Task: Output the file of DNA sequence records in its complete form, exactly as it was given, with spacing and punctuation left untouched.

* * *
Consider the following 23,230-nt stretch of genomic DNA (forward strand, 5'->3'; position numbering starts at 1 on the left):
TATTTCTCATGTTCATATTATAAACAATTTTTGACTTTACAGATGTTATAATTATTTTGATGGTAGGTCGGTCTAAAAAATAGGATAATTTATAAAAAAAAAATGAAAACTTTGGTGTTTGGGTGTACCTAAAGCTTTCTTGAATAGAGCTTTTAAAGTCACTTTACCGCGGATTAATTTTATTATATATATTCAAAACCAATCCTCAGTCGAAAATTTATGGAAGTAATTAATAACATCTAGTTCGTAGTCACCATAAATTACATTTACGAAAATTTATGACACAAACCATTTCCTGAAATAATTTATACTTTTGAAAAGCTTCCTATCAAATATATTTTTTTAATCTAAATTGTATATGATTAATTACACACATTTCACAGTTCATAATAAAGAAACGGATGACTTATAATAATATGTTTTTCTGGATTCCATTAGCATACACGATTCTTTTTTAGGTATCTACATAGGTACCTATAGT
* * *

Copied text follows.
Consider the following 23,230-nt stretch of genomic DNA (forward strand, 5'->3'; position numbering starts at 1 on the left):
TATTTCTCATGTTCATATTATAAACAATTTTTGACTTTACAGATGTTATAATTATTTTGATGGTAGGTCGGTCTAAAAAATAGGATAATTTATAAAAAAAAAATGAAAACTTTGGTGTTTGGGTGTACCTAAAGCTTTCTTGAATAGAGCTTTTAAAGTCACTTTACCGCGGATTAATTTTATTATATATATTCAAAACCAATCCTCAGTCGAAAATTTATGGAAGTAATTAATAACATCTAGTTCGTAGTCACCATAAATTACATTTACGAAAATTTATGACACAAACCATTTCCTGAAATAATTTATACTTTTGAAAAGCTTCCTATCAAATATATTTTTTTAATCTAAATTGTATATGATTAATTACACACATTTCACAGTTCATAATAAAGAAACGGATGACTTATAATAATATGTTTTTCTGGATTCCATTAGCATACACGATTCTTTTTTAGGTATCTACATAGGTACCTATAGT